By Matthew Kress, Pitching Trainer
As technology becomes ever so present in our day-to-day lives, baseball has also seen a boom in technological advances. These days with a simple click of a few buttons, you can go online and see your favorite player’s avg velocity, sprint speed, or even exit velocity. With the help of technology like Hawkeye and Trackman, all this and even more is possible. New lower-cost technologies, such as PitchLogic, have brought more information into the amateur market. Using technology to change pitches has led to the process that many within the pitching community have coined “pitch design.”
So what is pitch design?
Pitch Design is a process where pitches are tested, evaluated, and adjusted in real-time using technology. That can include slow-motion cameras, radar guns, and ball flight tracking units like Rapsodo or Trackman. Using these pieces can cost coaches a significant amount of money.
Therefore this begs the question: What if you have a tight budget and want quantitative feedback to aid player development?
PitchLogic and Driveline Baseball
In partnership with pitchLogic, Driveline Baseball has teamed up to try and solve this problem for players around the globe.
PitchLogic is a “smart” baseball that uses an inertial movement unit (IMU) to track ball flight metrics for its users. The most profound advantage to using pitchLogic comes in its cost.
Athletes new to Driveline baseball online training will gain access to a pitchLogic baseball at no additional charge between August 1 thru August 31, 2022.
Existing members within Driveline Online Pitching or Driveline Online Two-Way Training can get their hands on a pitchLogic “smart” baseball by either:
- Committing to an additional six months of Online Training at no additional charge.
- Upgrading to the Driveline Advantage Plan will qualify them to receive a pitchLogic ball at no additional cost.
The combination of TRAQ and pitchLogic allows remote athletes to access reports that contextualize how they rank against their peers and help them improve their arsenals.
Differences Between Pitch Tracking Technologies
Often people will ask about how each system ends up tracking these metrics. A simplistic way of viewing this comes in understanding observed and inferred ball flight metrics.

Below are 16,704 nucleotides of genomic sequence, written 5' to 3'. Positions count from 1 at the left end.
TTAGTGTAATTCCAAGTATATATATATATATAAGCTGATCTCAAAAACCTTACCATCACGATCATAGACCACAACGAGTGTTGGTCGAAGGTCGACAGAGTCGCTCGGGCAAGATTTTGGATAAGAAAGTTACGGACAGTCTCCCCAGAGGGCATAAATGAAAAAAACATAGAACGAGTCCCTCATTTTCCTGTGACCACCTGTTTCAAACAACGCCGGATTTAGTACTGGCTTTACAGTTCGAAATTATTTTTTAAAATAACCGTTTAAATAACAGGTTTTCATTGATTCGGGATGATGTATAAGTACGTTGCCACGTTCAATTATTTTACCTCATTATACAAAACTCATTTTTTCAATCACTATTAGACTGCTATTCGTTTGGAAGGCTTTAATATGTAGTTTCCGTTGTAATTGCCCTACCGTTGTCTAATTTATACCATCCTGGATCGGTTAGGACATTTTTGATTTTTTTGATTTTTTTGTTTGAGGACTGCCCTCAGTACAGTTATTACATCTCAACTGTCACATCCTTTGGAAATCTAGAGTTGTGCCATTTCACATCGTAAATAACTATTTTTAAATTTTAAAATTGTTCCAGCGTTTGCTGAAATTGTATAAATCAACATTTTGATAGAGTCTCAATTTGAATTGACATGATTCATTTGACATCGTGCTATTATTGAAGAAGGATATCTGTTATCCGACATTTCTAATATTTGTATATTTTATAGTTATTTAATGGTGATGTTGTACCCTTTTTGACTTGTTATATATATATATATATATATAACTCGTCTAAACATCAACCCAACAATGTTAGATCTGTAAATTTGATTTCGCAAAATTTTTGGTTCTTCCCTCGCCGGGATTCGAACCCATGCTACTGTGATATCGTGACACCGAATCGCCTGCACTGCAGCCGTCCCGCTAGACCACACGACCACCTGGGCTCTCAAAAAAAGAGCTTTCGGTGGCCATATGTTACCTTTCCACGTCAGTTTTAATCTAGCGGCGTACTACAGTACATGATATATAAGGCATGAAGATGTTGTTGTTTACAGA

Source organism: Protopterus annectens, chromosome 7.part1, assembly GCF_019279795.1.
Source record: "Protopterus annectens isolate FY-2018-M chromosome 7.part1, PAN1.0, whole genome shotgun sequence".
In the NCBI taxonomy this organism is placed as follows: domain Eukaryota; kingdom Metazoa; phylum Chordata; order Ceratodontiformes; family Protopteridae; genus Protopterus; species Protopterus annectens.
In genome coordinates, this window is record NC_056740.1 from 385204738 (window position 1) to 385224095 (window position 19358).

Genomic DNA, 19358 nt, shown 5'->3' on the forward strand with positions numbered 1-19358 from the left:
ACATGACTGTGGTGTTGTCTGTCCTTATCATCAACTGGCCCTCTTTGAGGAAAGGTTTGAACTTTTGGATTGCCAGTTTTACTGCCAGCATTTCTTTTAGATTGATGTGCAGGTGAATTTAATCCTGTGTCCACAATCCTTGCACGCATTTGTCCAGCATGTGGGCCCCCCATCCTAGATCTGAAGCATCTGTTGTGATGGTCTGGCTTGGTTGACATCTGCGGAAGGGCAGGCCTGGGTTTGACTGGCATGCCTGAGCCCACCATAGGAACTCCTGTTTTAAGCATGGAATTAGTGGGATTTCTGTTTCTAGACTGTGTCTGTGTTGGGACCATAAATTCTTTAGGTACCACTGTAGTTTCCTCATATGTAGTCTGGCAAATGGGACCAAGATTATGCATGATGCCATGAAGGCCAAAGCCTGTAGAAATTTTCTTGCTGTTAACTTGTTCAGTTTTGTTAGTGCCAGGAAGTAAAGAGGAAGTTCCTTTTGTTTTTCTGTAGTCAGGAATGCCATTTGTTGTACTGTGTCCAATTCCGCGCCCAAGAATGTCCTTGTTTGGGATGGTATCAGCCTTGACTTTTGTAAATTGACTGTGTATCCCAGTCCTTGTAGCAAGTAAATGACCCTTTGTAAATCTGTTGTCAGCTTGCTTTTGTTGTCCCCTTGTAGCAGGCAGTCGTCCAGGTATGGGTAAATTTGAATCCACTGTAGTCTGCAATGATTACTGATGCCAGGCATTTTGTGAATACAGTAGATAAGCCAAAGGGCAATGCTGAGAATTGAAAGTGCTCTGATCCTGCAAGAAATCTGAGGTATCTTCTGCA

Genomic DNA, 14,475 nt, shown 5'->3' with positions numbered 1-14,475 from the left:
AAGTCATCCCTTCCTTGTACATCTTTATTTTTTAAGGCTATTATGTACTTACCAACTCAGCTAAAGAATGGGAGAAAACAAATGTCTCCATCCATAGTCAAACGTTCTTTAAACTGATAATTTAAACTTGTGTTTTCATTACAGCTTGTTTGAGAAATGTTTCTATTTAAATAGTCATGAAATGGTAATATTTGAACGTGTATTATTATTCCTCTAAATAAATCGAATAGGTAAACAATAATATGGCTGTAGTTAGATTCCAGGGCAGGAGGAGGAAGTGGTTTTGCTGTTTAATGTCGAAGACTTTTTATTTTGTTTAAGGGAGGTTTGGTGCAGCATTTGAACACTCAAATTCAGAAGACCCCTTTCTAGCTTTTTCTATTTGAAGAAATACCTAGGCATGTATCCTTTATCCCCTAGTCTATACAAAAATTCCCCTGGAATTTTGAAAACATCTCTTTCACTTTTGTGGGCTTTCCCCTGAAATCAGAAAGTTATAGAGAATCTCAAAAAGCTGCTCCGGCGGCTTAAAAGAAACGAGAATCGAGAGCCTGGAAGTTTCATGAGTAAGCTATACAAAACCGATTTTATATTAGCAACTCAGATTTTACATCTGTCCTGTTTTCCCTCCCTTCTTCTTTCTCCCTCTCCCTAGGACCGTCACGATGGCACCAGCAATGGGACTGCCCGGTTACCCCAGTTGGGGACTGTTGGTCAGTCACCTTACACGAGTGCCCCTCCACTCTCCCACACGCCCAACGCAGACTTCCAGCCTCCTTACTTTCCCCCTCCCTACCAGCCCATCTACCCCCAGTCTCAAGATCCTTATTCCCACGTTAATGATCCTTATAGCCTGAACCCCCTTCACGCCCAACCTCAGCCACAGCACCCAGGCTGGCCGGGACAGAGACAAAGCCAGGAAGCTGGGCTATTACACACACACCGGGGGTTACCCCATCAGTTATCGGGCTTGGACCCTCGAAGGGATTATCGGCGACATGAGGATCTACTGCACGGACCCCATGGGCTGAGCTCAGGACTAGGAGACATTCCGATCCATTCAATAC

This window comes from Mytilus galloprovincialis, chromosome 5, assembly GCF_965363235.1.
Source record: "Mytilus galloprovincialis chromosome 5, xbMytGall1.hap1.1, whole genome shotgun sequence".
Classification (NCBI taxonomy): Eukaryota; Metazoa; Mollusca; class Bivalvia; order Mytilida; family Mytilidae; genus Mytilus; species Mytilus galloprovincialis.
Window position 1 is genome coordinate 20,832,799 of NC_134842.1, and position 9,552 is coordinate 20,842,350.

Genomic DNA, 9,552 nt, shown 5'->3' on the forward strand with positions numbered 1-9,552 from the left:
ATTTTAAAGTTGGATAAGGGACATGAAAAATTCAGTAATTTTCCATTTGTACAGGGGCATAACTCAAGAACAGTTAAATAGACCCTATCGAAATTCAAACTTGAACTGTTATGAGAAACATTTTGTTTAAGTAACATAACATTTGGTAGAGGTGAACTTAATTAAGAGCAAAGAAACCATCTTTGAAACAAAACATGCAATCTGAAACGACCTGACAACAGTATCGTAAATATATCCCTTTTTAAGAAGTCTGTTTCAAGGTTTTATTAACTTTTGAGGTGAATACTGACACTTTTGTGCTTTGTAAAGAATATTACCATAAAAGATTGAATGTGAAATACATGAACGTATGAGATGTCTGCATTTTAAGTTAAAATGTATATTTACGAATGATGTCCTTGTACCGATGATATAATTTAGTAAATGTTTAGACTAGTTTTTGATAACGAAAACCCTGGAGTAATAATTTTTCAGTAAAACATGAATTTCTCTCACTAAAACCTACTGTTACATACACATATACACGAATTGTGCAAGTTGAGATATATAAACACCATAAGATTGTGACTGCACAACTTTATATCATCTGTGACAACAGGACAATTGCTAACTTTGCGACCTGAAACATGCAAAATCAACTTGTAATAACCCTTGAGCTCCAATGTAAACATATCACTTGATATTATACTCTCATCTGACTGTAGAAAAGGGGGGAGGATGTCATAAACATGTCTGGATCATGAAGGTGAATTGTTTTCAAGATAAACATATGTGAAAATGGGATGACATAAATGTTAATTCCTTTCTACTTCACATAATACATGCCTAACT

Observed ball flight metrics are seen during a pitch’s flight towards the plate. These are found on units like Trackman that use Doppler radar technology to track an object’s path. These are similar to the technology that tracks a plane’s flight trajectory at an airport.
On the other hand, units that use inferred ball flight metrics take a snapshot of ball flight at release and infer what movement and spin metrics the pitch would achieve. This is seen in units like Rapsodo.
When it comes to pitchLogic, the unit uses an Inertial movement unit that displays the amount of force put onto the pitch. Samford’s Center of Sports Analytics’ initial testing of the pitchLogic showed promising results compared to Rapsodo’s 2.0 pitching unit.
PitchLogic has three different subscription tiers that give you more information about what is going on during ball flight. To understand what kind of feedback this piece of technology provides, we will look into the basic package.
Total spin accounts for all the revolutions per minute (RPM) imparted on the baseball. This can include backspin, sidespin, and gyroscopic spin.
Spin efficiency tells us what percentage of total spin can be contributed to the movement. For example, in 2021, the pitch type that employed the highest spin efficiency on average was the fastball. On the other hand, breaking balls like sliders and curveballs have lower spin efficiency.
Speed is equivalent to a pitches velocity out of their hand. As you can see, since 2002, velocity has consistently trended upwards according to our Pitching Analytics 101 Course.
Lastly, pitch Logic also allows users to see short-form movement metrics.
Improving a Fastball with PitchLogic
Now that we know what metrics these technologies can provide users, we can focus on best-use situations.
The most common issue that coaches run into can come from athletes inadvertently cutting their four-seam fastballs. To identify this, pitchers can check the spin efficiency on the pitch. Any fastball that registers below 85% spin efficiency is considered to have an element of “cut.”
In gym, we begin diagnosing this issue in a few different ways. First, we want to check what type of fastball grip an athlete uses. For example, when athletes start training in gym, we run an assessment on their grips. Using our database of grips, we can categorize athletes into each bucket and understand what characteristics become more likely with each grip.
A trend we see with FF 3 “wide” grip is a bias towards cutting the baseball.
Coaches can also use cues to try and elicit more efficiency from the fastball. Some of the most common cues include:
- “Pronate earlier”
- “Think Change up”
- “Behind the baseball.”
The overarching theme surrounding pitch design is getting feedback on what is happening during ball-flight. Whether that is a college/high school team looking for an edge up on their competition or a curious athlete looking to refine their arsenal. With the power of data in your hands, you can make real-time adjustments to aid the development of players of all ages.
If you’re looking to run reports with Pitchlogic, check out Driveline TRAQ, where you can pair your PitchLogic account with your TRAQ account to create pitch charts.